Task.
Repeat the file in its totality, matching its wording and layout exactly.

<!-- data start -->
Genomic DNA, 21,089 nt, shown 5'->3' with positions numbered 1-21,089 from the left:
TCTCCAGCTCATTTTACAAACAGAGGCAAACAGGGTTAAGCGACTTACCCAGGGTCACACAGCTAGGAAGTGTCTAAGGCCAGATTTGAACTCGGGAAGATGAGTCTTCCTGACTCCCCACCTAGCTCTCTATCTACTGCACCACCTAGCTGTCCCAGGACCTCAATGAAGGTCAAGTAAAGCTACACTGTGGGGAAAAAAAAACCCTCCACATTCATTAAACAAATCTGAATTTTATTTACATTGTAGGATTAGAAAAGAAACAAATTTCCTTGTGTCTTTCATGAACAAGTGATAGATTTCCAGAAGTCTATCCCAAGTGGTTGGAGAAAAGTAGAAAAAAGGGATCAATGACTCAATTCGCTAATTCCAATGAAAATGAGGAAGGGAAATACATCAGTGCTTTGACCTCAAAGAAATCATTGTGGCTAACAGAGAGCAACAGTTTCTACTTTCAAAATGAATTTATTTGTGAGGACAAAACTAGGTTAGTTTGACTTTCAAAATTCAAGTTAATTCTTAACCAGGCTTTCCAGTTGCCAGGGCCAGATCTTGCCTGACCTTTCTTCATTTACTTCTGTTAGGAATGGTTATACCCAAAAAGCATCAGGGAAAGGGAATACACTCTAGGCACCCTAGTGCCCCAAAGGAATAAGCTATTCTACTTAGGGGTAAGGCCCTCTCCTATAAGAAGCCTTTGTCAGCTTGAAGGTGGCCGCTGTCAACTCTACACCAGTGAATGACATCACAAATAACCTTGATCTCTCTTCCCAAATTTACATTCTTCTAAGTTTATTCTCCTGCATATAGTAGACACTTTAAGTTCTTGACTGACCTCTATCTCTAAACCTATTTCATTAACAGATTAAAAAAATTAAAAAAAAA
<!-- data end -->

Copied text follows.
Genomic DNA, 21,089 nt, shown 5'->3' with positions numbered 1-21,089 from the left:
TCTCCAGCTCATTTTACAAACAGAGGCAAACAGGGTTAAGCGACTTACCCAGGGTCACACAGCTAGGAAGTGTCTAAGGCCAGATTTGAACTCGGGAAGATGAGTCTTCCTGACTCCCCACCTAGCTCTCTATCTACTGCACCACCTAGCTGTCCCAGGACCTCAATGAAGGTCAAGTAAAGCTACACTGTGGGGAAAAAAAAACCCTCCACATTCATTAAACAAATCTGAATTTTATTTACATTGTAGGATTAGAAAAGAAACAAATTTCCTTGTGTCTTTCATGAACAAGTGATAGATTTCCAGAAGTCTATCCCAAGTGGTTGGAGAAAAGTAGAAAAAAGGGATCAATGACTCAATTCGCTAATTCCAATGAAAATGAGGAAGGGAAATACATCAGTGCTTTGACCTCAAAGAAATCATTGTGGCTAACAGAGAGCAACAGTTTCTACTTTCAAAATGAATTTATTTGTGAGGACAAAACTAGGTTAGTTTGACTTTCAAAATTCAAGTTAATTCTTAACCAGGCTTTCCAGTTGCCAGGGCCAGATCTTGCCTGACCTTTCTTCATTTACTTCTGTTAGGAATGGTTATACCCAAAAAGCATCAGGGAAAGGGAATACACTCTAGGCACCCTAGTGCCCCAAAGGAATAAGCTATTCTACTTAGGGGTAAGGCCCTCTCCTATAAGAAGCCTTTGTCAGCTTGAAGGTGGCCGCTGTCAACTCTACACCAGTGAATGACATCACAAATAACCTTGATCTCTCTTCCCAAATTTACATTCTTCTAAGTTTATTCTCCTGCATATAGTAGACACTTTAAGTTCTTGACTGACCTCTATCTCTAAACCTATTTCATTAACAGATTAAAAAAATTAAAAAAAAA